For the first time in California history, the high school graduation rate has surpassed 80%, mirroring a trend nationwide, officials announced Monday.
Although disparities remain based on students’ race, socioeconomic status and English skills, the graduation rates for Latino and African American students are increasing more rapidly than those of their white and Asian peers.
That improvement in last year’s graduation rate suggests that the state is succeeding in narrowing its academic achievement gap among racial groups, California education officials said.
Nationwide, the overall graduation rate climbed from 73% in 2006 to 81% in 2012, according to the National Center for Education Statistics at the U.S. Department of Education.
If that rapid improvement continues, the overall national rate could surpass 90% by 2020, officials said.
The graduation rates were lower for Latino and black students across the country: 76% and 68%, respectively, graduated in 2012. The percentages were roughly the same in California, based on data from 2013.
“We have to be honest that this is a matter of equity and that we have to change the opportunity equation,” said Education Secretary Arne Duncan. “All of America’s children are our children.”
In Los Angeles Unified, the nation’s second-largest school system, the overall graduation rate was 67.9% — an increase of 1.3 percentage points from 2012. For Latinos, the improvement was 1.2 percentage points to 67.2%. For African Americans, it was higher — 2.8 percentage points to 63.7%.
L.A. schools Supt. John Deasy, who has pushed to increase graduation rates, said he was particularly pleased with the results considering the devastating cuts in state funding that occurred while the 2013 graduates were in school.
“These results came at the absolute bottom of all the cuts, and we still saw improvement,” Deasy said.
The superintendent attributed the gains to the work of teachers and staff, as well as an effort to steer funding to struggling schools, and investments made in programs geared toward dropout recovery and prevention.
“Considering all the challenges we have in L.A., I’m very pleased and proud,” Deasy said.
Although the progress is welcome, some educators and others contend that the state is cheering piecemeal progress while alarming differences in achievement still exist.
“It’s good to be optimistic and happy about the incremental success that we’ve had,” said Valerie Cuevas of Education Trust-West, an Oakland-based education advocacy group. “But 1 in 4 Latino students are still not graduating from high school — that’s a problem.”
This year’s annual report is the fourth compiled under a system that tracks individual students from the time they enter high school in ninth grade until they are seniors. The calculation does not allow direct comparison with years before 2009, but it is widely believed that the numbers are more accurate.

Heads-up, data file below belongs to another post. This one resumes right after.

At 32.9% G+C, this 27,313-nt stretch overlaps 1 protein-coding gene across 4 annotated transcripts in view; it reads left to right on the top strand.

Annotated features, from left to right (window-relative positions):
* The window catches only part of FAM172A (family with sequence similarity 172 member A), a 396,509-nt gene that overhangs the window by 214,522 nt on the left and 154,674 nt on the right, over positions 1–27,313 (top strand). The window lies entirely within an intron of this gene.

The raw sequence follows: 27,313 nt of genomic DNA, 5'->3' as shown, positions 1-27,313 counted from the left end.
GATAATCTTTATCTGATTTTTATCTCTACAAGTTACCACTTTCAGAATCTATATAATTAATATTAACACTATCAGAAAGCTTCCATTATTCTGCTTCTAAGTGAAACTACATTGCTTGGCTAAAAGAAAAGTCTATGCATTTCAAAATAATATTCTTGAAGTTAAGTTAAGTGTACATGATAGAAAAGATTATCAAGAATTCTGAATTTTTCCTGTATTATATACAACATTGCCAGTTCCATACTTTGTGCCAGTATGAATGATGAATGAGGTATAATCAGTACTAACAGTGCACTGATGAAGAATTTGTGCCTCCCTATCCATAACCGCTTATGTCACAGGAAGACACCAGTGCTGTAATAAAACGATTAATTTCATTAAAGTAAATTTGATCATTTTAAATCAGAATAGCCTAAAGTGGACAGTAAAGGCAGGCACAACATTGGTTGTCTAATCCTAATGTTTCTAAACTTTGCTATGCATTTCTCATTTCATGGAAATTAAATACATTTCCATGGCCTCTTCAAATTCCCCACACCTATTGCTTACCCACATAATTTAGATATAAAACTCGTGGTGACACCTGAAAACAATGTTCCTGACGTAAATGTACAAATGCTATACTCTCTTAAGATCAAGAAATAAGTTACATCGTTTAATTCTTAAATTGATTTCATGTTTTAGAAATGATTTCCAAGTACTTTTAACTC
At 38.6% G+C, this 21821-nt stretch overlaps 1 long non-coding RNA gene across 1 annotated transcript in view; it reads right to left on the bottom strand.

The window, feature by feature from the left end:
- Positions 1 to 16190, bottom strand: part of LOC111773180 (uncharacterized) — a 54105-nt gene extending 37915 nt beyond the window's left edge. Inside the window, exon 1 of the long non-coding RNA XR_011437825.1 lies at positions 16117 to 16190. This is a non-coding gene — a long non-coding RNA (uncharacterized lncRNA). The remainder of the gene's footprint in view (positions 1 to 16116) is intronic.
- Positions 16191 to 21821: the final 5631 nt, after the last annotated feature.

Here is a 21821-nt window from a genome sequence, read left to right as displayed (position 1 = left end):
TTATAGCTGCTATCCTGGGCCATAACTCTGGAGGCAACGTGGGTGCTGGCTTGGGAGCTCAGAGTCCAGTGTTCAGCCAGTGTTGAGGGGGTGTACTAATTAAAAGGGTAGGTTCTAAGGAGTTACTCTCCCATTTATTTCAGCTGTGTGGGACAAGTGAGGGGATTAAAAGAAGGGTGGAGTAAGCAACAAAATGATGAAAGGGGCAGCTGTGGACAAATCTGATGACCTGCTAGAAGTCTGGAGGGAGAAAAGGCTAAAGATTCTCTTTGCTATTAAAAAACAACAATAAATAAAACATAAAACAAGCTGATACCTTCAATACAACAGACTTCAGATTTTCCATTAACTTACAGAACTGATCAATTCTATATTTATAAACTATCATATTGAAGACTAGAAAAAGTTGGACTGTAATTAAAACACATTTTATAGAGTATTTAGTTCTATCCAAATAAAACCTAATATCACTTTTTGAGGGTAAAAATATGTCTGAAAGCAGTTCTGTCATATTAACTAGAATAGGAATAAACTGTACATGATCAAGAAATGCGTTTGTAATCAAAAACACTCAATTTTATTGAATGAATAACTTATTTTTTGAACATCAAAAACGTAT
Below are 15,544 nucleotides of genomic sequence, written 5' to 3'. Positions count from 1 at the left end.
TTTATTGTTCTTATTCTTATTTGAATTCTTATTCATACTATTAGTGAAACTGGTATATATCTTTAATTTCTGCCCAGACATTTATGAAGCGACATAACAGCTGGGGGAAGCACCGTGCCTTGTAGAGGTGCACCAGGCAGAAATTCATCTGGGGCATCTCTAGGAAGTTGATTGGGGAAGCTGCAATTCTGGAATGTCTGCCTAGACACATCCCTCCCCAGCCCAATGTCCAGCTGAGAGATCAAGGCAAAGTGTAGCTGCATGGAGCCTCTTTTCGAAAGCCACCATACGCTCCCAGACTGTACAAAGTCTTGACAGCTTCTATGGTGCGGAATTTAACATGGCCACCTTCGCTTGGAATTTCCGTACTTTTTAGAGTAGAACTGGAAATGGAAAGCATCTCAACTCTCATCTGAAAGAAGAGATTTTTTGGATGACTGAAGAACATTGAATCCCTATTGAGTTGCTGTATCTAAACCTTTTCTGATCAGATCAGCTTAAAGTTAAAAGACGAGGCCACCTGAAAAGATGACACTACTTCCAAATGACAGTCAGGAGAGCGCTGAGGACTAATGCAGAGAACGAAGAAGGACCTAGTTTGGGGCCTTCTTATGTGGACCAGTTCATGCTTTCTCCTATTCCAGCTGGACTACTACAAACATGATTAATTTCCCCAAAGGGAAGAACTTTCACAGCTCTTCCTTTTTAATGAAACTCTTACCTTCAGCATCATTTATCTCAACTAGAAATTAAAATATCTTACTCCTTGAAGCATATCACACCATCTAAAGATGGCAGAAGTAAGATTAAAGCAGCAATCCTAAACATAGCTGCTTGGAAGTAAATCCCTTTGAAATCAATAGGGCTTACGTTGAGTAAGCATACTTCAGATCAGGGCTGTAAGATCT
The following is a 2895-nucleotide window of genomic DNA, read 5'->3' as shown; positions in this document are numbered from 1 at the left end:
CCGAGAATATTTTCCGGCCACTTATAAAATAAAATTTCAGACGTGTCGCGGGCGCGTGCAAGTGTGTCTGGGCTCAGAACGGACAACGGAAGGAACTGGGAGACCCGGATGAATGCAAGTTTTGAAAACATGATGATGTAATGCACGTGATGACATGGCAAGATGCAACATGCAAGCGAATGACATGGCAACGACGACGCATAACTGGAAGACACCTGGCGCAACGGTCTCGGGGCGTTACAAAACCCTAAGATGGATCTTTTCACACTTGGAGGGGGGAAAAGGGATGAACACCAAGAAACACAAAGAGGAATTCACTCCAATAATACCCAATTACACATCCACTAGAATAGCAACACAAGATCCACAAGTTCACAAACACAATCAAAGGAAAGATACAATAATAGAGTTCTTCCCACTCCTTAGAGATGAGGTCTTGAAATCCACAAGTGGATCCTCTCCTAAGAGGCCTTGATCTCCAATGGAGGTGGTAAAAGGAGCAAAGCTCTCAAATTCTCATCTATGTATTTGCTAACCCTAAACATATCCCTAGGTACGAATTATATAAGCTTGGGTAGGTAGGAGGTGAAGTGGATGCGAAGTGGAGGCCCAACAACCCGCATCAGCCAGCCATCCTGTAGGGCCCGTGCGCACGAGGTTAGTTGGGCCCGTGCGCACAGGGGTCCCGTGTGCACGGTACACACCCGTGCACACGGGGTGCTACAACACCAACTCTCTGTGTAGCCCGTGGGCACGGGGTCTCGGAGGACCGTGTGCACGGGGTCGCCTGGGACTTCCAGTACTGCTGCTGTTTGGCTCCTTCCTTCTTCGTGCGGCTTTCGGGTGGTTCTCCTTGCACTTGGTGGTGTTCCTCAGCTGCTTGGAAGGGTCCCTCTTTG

California’s black and Latino students, although lagging behind white and Asian classmates, continued to make slight gains in graduation rates. For Latinos, the improvement was 1.7%; for African Americans, it was 1.9%.
The graduation rate among white students improved one percentage point, to 87.6%. For Asians, the improvement was half a percentage point, to 91.6%.
The positive momentum should continue as the state moves to a new funding system that allocates more money to schools with disadvantaged students, such as those from low-income families and those still learning English, said state Supt. of Public Instruction Tom Torlakson.
“There’s some good news, but there’s a lot of work to do in front of us,” he said. “We can — we must — do better to help all our students graduate.”
Improvement, particularly within the burgeoning Latino population, must come at a quicker pace if California is to meet job needs and maintain the economic vitality of the state, Cuevas said. The influx of funding should be used strategically to help the most vulnerable within the underperforming groups, such as students who are not fluent in English, Cuevas said.
Among California students learning English, 62.7% graduated with their class, a slight increase, and 21.9% of limited English speakers dropped out, a decrease of 1.6 percentage points.
It is up to local school officials to “maximize resources by using data to help the students with the highest need,” Cuevas said. “We need to expedite the closing of that gap.”
California officials also released dropout data Monday, showing that the rate declined by 1.5% percentage points to 11.6% for the class of 2013, compared with the class of 2012.
L.A. Unified’s dropout rate was 17.3%, down three percentage points. For Latinos, the dropout rate decreased by nearly three percentage points to 17.2%; for African Americans, it fell nearly four points to 20.8%.
Educators say recent improvements in the national high school graduation rate, which rose eight percentage points in six years, have been driven by the closure of so-called dropout factories, typically high-minority schools that graduate less than than 60% of students.
In 2002, those schools enrolled almost half of all African American students; but by 2012, that number had dropped to 23%.
The results underscore the need for more federal funding to ensure that all students are provided with the same opportunities, said Daniel J. Losen, director of the Center for Civil Rights Remedies at UCLA.
“We still have many school districts where it looks like apartheid in America,” he said. “It’s going to require more than the contributions of the private sector and the competitive grants of the federal government.”
Times staff writer Lalita Clozel in the Washington bureau contributed to this report.